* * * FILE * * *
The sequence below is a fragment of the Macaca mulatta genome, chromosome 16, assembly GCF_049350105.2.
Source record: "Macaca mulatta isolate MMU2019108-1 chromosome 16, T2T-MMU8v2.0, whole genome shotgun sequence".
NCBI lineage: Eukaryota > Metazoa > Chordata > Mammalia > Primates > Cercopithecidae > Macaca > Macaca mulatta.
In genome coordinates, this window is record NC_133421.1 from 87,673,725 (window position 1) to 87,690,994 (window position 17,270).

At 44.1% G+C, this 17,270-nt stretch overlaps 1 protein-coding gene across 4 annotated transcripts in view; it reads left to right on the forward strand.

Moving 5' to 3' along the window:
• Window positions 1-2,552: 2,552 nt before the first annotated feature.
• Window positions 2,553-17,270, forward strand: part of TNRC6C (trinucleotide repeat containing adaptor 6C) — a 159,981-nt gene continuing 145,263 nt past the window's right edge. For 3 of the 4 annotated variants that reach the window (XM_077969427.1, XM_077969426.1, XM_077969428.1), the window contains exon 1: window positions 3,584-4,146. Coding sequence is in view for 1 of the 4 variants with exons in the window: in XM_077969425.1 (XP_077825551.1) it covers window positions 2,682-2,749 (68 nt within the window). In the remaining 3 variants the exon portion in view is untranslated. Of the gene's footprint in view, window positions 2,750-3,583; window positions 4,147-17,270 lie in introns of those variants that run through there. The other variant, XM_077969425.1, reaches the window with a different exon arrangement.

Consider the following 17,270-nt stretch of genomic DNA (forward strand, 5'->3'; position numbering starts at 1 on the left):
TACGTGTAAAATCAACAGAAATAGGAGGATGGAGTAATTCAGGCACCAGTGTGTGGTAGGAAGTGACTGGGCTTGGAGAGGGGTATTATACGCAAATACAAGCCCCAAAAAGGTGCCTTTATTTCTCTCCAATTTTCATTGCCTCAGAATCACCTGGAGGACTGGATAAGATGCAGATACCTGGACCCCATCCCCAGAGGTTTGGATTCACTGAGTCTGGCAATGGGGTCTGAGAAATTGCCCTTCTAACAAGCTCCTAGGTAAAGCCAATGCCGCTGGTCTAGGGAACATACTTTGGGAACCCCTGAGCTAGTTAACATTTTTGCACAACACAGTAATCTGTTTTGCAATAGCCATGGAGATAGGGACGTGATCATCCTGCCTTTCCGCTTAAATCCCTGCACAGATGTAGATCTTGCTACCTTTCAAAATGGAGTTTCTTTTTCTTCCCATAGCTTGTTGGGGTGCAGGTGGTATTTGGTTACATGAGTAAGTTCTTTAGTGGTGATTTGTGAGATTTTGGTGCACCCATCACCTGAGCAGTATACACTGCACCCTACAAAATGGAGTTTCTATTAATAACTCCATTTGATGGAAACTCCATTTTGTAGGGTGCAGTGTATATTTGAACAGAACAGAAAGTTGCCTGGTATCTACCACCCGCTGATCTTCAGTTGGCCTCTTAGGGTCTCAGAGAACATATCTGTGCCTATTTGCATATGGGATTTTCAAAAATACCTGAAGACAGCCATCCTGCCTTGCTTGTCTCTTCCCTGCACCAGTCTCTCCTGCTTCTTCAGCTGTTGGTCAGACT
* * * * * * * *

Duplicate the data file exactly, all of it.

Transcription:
The sequence below is a fragment of the Macaca mulatta genome, chromosome 16, assembly GCF_049350105.2.
Source record: "Macaca mulatta isolate MMU2019108-1 chromosome 16, T2T-MMU8v2.0, whole genome shotgun sequence".
NCBI lineage: Eukaryota > Metazoa > Chordata > Mammalia > Primates > Cercopithecidae > Macaca > Macaca mulatta.
In genome coordinates, this window is record NC_133421.1 from 87,673,725 (window position 1) to 87,690,994 (window position 17,270).

At 44.1% G+C, this 17,270-nt stretch overlaps 1 protein-coding gene across 4 annotated transcripts in view; it reads left to right on the forward strand.

Moving 5' to 3' along the window:
• Window positions 1-2,552: 2,552 nt before the first annotated feature.
• Window positions 2,553-17,270, forward strand: part of TNRC6C (trinucleotide repeat containing adaptor 6C) — a 159,981-nt gene continuing 145,263 nt past the window's right edge. For 3 of the 4 annotated variants that reach the window (XM_077969427.1, XM_077969426.1, XM_077969428.1), the window contains exon 1: window positions 3,584-4,146. Coding sequence is in view for 1 of the 4 variants with exons in the window: in XM_077969425.1 (XP_077825551.1) it covers window positions 2,682-2,749 (68 nt within the window). In the remaining 3 variants the exon portion in view is untranslated. Of the gene's footprint in view, window positions 2,750-3,583; window positions 4,147-17,270 lie in introns of those variants that run through there. The other variant, XM_077969425.1, reaches the window with a different exon arrangement.

Consider the following 17,270-nt stretch of genomic DNA (forward strand, 5'->3'; position numbering starts at 1 on the left):
TACGTGTAAAATCAACAGAAATAGGAGGATGGAGTAATTCAGGCACCAGTGTGTGGTAGGAAGTGACTGGGCTTGGAGAGGGGTATTATACGCAAATACAAGCCCCAAAAAGGTGCCTTTATTTCTCTCCAATTTTCATTGCCTCAGAATCACCTGGAGGACTGGATAAGATGCAGATACCTGGACCCCATCCCCAGAGGTTTGGATTCACTGAGTCTGGCAATGGGGTCTGAGAAATTGCCCTTCTAACAAGCTCCTAGGTAAAGCCAATGCCGCTGGTCTAGGGAACATACTTTGGGAACCCCTGAGCTAGTTAACATTTTTGCACAACACAGTAATCTGTTTTGCAATAGCCATGGAGATAGGGACGTGATCATCCTGCCTTTCCGCTTAAATCCCTGCACAGATGTAGATCTTGCTACCTTTCAAAATGGAGTTTCTTTTTCTTCCCATAGCTTGTTGGGGTGCAGGTGGTATTTGGTTACATGAGTAAGTTCTTTAGTGGTGATTTGTGAGATTTTGGTGCACCCATCACCTGAGCAGTATACACTGCACCCTACAAAATGGAGTTTCTATTAATAACTCCATTTGATGGAAACTCCATTTTGTAGGGTGCAGTGTATATTTGAACAGAACAGAAAGTTGCCTGGTATCTACCACCCGCTGATCTTCAGTTGGCCTCTTAGGGTCTCAGAGAACATATCTGTGCCTATTTGCATATGGGATTTTCAAAAATACCTGAAGACAGCCATCCTGCCTTGCTTGTCTCTTCCCTGCACCAGTCTCTCCTGCTTCTTCAGCTGTTGGTCAGACT